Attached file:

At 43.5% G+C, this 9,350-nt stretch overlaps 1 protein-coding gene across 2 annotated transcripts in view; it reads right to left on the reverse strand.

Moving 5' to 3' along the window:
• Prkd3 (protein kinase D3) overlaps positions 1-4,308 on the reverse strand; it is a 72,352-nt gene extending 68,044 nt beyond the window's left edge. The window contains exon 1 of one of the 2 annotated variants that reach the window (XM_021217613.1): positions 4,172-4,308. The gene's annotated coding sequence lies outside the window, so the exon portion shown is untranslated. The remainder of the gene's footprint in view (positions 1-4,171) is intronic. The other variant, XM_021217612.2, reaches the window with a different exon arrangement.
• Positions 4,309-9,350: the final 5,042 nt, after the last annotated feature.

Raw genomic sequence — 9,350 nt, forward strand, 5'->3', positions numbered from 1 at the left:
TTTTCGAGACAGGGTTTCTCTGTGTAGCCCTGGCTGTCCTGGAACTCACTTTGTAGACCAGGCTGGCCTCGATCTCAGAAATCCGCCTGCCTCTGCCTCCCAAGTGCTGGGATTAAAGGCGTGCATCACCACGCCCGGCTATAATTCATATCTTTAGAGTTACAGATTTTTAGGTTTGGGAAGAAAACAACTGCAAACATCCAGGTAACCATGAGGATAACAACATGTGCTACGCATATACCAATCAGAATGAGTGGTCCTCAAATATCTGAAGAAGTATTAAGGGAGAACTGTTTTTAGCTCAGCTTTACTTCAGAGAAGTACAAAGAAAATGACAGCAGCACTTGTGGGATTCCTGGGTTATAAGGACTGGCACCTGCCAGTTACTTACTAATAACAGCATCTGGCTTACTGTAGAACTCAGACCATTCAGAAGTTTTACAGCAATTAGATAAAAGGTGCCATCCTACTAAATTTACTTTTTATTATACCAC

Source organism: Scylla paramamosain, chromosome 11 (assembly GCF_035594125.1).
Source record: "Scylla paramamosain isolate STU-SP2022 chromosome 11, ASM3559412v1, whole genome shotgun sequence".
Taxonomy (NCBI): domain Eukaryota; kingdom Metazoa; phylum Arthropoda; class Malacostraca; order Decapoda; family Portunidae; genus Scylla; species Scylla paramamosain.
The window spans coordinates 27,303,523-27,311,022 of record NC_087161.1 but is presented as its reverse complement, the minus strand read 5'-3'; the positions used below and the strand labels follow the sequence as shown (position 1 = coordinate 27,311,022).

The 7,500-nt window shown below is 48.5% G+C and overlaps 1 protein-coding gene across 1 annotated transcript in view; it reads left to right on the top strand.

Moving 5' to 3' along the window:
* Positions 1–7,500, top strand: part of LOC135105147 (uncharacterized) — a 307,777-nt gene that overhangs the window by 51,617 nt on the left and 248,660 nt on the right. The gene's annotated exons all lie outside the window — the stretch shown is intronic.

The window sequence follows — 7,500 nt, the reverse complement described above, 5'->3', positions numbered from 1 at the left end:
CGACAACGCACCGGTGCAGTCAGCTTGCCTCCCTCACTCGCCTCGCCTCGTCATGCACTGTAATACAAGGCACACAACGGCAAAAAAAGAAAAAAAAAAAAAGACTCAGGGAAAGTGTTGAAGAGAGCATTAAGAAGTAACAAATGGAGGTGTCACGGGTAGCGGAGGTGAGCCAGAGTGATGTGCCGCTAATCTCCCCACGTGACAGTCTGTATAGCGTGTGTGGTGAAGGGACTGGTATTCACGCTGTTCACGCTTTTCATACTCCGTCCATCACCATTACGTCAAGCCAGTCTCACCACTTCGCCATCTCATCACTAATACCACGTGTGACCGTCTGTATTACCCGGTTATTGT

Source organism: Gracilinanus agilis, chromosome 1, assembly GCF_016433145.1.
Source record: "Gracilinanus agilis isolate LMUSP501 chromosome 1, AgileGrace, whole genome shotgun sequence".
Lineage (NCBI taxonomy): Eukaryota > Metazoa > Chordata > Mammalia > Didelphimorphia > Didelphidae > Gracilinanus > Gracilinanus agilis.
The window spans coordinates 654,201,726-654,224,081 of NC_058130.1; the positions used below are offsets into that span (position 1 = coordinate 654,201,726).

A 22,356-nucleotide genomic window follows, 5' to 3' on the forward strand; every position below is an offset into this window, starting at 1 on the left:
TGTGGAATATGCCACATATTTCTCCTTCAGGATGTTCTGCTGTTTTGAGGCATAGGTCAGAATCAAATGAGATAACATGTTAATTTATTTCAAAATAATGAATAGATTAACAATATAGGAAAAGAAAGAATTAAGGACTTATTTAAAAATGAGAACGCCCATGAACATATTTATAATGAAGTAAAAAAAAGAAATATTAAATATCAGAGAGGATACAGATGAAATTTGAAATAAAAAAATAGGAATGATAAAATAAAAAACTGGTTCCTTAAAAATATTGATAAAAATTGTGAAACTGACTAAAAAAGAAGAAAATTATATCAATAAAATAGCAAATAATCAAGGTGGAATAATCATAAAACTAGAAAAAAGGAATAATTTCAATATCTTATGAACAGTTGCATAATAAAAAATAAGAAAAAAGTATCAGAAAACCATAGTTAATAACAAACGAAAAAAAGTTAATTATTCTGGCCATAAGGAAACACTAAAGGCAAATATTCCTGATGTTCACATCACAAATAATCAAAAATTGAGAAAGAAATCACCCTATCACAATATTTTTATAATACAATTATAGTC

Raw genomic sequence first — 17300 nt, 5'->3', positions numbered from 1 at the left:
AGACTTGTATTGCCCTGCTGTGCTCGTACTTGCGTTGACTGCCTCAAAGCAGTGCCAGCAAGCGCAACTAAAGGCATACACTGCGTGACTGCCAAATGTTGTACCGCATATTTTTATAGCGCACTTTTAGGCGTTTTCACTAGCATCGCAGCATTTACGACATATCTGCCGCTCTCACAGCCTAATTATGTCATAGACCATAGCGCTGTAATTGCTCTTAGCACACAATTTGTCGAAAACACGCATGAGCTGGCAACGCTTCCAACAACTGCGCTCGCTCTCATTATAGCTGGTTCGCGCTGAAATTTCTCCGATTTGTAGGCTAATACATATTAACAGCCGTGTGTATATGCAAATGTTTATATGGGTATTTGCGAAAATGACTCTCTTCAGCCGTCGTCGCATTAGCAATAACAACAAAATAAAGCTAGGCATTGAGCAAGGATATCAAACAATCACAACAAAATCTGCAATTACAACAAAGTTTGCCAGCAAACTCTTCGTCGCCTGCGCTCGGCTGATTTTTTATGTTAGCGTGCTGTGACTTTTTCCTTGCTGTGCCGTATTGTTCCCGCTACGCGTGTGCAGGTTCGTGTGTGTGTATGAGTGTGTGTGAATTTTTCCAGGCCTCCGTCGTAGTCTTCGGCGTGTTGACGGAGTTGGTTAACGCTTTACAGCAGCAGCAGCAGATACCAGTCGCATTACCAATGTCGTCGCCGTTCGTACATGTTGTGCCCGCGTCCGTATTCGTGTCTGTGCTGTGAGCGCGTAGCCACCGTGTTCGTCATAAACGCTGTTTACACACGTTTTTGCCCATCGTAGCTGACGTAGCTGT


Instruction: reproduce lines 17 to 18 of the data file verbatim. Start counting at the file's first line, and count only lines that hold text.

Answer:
Source record: "Gracilinanus agilis isolate LMUSP501 chromosome 1, AgileGrace, whole genome shotgun sequence".
Lineage (NCBI taxonomy): Eukaryota > Metazoa > Chordata > Mammalia > Didelphimorphia > Didelphidae > Gracilinanus > Gracilinanus agilis.